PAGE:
User Rating Comment Status
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Sep 2009*
I am the designer of this game. I'll give some brief comments about the game and it's designs, and after that I'll explain my rating.

the game

11 Kings is another game that I designed with a particular group and occasion in mind, but it has been played with other gamers as well.
Originally it was intended for a group of non-gamers that shared 'geofiction' as a hobby. They were all interested in board games, but were not game players really. Their interest was focused on civilization games (a genre that seems closest to their hobby), but expressed a preference for greater flexibility with regards to setting and historical development. To some extent, it could be said that they were interested in a board-game version of 'interactive geofiction'. ('Interactive geofiction' is geofiction as a game. Participants create fictional geographical entities on a shared world or continent that somehow interact with each other. Generally there are not many rules to this type of games, the main rule being a form of 'realism', meaning that anything that is possible according to the current state of science in the given/described circumstances is allowable provided that all participants involved in that development agree.)

Hence, I created 11 kings as a civilization game with a flexible map, unnamed technologies (effects are determined, but the name/nature of the technologies is to be decided by the player who invents it), secret unit deployment, trade, and a important role for diplomacy, which is one of the key parts of 'interactive geofiction' games.

my rating

It may seem strange to rate a game you have designed yourself, but I chose to do so nevertheless. This rating reflects my opinion of the game as a game-player. It is not intended to boost the rating of the game, and in fact, I do not rate all my game designs highly.

There are two civilization games for big groups of gamers: Civilization, and 11 kings, and these two games are as different as day and night. Still, I enjoy both. Civilization is mainly a game of trade and dealing with calamities. 11 Kings is much more a game of diplomacy and empire building.
11 kings does not work well with smaller groups of players, however. I think that 8 players should really be considered the minimum. Civilization, on the other hand, starts to be fun with 5. With really big groups of gamers, Civilization starts to get extremely slow, mainly because of the order of the calamities and all the advances that need be bought. 11 kings does not get much slower or faster with different numbers of players and takes between 6 and 9 hours, which is considerable shorter than Civilization, even with smaller groups.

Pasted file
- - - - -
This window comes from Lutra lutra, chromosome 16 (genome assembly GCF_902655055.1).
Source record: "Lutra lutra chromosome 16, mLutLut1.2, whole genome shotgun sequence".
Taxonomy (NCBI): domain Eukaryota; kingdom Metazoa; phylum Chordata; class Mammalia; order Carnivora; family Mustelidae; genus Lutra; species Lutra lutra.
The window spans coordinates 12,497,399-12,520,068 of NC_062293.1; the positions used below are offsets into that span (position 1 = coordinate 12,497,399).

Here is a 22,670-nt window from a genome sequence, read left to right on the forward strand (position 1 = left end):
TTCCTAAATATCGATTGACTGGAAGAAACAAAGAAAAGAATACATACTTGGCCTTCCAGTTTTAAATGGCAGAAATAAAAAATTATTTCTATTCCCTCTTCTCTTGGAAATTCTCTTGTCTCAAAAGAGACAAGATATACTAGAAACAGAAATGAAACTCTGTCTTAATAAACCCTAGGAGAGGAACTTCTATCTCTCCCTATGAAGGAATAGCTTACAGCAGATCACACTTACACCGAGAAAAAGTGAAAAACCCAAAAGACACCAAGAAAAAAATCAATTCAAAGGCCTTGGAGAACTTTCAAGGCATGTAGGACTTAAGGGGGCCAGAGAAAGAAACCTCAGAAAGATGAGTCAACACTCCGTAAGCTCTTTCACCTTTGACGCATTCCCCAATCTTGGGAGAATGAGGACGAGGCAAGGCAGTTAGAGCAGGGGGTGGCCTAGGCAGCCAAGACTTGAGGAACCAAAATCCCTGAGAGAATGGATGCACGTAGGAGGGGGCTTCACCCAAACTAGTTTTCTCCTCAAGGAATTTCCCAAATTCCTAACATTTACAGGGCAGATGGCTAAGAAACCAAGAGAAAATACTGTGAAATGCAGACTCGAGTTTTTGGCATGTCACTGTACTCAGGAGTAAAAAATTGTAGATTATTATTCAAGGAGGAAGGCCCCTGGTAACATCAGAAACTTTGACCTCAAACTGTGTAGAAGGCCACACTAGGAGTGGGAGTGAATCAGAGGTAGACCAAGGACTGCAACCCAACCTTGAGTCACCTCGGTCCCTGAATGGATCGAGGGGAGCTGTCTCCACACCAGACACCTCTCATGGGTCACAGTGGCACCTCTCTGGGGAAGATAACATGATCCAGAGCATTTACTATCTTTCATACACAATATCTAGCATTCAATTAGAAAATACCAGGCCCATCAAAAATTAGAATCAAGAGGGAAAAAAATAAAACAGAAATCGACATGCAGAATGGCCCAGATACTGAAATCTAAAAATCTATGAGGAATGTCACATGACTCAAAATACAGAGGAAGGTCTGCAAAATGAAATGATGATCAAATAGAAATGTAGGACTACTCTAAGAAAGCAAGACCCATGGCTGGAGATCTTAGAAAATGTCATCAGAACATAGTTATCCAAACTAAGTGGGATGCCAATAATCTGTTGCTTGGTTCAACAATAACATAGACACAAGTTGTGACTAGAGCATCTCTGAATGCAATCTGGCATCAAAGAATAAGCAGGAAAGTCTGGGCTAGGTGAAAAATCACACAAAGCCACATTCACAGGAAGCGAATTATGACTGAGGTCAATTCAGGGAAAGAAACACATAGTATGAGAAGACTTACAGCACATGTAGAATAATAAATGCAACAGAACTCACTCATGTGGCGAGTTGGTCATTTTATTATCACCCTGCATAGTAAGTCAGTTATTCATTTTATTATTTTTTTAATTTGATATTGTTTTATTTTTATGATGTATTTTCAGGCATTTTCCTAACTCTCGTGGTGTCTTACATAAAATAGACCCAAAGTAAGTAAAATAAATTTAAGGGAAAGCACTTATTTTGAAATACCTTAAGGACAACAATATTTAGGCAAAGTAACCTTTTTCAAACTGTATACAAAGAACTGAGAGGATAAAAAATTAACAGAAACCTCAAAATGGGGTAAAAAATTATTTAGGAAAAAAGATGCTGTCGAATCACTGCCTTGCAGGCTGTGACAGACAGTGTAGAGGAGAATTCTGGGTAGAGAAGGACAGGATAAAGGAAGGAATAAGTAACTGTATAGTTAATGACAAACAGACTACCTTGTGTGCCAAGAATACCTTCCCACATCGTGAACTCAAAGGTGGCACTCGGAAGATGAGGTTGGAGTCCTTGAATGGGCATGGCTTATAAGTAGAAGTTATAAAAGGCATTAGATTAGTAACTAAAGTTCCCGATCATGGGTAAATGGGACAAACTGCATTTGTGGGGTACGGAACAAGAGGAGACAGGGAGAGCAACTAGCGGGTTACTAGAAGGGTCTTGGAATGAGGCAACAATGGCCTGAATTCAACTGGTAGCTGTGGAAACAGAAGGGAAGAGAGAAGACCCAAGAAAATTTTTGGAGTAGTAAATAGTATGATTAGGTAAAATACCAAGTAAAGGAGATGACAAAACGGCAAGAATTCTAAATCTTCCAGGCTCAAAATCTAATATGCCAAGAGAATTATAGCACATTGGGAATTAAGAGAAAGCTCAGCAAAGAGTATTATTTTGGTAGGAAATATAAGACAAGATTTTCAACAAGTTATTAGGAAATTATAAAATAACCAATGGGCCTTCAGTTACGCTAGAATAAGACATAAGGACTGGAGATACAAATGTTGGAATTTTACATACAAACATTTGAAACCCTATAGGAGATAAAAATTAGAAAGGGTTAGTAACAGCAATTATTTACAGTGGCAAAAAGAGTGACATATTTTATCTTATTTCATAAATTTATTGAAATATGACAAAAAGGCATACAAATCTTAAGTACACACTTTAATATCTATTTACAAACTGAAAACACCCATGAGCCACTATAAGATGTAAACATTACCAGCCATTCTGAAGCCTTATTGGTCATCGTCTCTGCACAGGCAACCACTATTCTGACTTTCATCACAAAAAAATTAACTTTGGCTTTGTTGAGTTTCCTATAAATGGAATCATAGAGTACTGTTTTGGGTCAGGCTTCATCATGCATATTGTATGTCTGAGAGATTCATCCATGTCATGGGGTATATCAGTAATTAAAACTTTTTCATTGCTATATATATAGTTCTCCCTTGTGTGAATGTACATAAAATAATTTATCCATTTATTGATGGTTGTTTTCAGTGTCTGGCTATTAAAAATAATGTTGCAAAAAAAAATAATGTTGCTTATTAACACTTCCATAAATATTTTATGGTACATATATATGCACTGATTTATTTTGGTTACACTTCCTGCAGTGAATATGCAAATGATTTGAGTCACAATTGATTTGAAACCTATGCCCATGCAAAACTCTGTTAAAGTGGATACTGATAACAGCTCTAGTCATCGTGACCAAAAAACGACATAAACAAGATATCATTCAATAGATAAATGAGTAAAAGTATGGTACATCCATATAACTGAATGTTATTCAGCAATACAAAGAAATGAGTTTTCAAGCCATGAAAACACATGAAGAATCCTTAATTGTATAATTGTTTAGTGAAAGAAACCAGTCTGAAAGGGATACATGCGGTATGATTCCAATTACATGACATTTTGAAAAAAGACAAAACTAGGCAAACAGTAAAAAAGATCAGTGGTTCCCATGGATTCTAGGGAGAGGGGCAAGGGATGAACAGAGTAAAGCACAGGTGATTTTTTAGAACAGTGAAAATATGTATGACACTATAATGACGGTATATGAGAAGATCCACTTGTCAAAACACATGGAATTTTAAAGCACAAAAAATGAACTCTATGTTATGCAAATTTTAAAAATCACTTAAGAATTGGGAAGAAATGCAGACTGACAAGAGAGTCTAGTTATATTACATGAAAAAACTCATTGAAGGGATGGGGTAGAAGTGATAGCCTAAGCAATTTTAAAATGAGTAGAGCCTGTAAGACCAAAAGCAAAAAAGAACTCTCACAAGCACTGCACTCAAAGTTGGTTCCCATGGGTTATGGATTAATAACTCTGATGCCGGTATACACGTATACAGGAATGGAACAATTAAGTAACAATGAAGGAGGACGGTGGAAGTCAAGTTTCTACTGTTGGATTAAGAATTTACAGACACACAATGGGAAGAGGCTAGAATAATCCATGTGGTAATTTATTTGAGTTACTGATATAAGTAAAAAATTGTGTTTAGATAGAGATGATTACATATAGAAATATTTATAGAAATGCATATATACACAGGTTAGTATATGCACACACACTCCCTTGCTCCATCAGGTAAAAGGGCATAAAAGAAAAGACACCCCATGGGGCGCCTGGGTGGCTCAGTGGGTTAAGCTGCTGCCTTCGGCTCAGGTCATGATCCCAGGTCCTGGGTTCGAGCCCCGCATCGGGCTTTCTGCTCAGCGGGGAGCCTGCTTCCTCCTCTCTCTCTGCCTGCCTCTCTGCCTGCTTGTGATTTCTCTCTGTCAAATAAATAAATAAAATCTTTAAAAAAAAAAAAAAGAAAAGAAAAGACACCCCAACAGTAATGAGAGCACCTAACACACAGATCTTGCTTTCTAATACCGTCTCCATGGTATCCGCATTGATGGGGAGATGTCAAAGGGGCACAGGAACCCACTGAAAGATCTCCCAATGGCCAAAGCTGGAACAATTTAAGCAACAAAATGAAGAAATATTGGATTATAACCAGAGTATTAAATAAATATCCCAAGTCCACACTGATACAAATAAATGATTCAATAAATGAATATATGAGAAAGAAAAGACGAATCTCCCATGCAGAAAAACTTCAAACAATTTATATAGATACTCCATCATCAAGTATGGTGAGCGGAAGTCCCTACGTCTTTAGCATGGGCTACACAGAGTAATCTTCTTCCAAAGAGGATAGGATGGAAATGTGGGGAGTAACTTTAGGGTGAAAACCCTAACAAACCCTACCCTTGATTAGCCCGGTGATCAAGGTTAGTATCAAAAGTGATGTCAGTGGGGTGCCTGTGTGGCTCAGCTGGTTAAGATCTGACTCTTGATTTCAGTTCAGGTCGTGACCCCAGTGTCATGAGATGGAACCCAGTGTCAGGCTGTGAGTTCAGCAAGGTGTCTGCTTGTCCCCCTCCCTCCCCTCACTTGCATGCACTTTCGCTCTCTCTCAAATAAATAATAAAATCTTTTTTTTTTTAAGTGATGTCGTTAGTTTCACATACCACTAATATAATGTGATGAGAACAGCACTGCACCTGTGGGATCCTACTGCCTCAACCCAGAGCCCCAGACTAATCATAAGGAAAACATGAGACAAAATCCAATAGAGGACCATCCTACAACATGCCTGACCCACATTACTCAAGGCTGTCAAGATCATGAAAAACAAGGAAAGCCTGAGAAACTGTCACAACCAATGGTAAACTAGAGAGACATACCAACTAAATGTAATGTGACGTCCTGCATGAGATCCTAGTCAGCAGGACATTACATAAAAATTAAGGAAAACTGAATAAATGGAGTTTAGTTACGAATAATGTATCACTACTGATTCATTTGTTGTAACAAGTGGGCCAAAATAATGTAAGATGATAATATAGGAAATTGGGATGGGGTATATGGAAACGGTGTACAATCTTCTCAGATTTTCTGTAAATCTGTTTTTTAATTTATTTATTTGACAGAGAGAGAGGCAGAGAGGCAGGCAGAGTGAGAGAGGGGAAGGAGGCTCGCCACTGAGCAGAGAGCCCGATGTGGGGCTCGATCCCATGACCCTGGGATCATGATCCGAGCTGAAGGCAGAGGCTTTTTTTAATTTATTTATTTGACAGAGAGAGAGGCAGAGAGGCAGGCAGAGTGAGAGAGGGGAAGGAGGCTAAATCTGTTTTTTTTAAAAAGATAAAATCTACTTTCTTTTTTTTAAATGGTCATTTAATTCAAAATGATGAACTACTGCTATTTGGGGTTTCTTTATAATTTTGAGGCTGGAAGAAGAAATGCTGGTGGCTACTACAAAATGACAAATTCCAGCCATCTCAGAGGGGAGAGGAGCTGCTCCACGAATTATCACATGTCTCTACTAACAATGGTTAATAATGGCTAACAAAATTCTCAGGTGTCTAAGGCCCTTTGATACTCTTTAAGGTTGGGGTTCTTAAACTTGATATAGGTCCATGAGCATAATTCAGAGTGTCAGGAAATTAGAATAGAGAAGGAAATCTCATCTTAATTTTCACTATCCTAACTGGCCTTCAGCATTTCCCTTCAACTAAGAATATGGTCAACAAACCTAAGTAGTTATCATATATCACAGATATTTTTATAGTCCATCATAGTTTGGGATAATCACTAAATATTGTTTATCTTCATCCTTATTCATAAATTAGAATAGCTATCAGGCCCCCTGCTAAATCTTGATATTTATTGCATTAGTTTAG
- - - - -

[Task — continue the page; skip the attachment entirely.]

I rate Civilization a 9, because I think it's one of the best games ever designed. With a really big group of gamers (10+) I would prefer to play 11 kings, because of the above considerations. But for rating purposes the games are somewhat difficult to compare because they are very different in orientation and mechanics. With a big enough group of gamers, 11 kings is - in my experience - a lot of fun, but that may be partly dependent on the type of gamers participating, and their interests.
With these provisions, I rate the game an 7.

what's wrong with the game?

Bookkeeping! I enjoy bookkeeping in games, but I'm aware of the fact I'm in a rather small minority. In 11 kings there is some bookkeeping. Every turn income, purchases, events, etc. have to be recorded on a sheet of paper.
Secondly, the game is also a bit fiddly, mainly because of the hidden movement / hidden unit deployment.
Basically, what's wrong with the game is that is very old-fashioned. Long play time, fiddly, bookkeeping. All of these are very much out of fashion nowadays, but so is apparently my taste in games, because those are exactly the kinds of things I like.
Robert Carroll
United States
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Apr 2009*
Free Print & Play civ/empire building game played with modular hex board.

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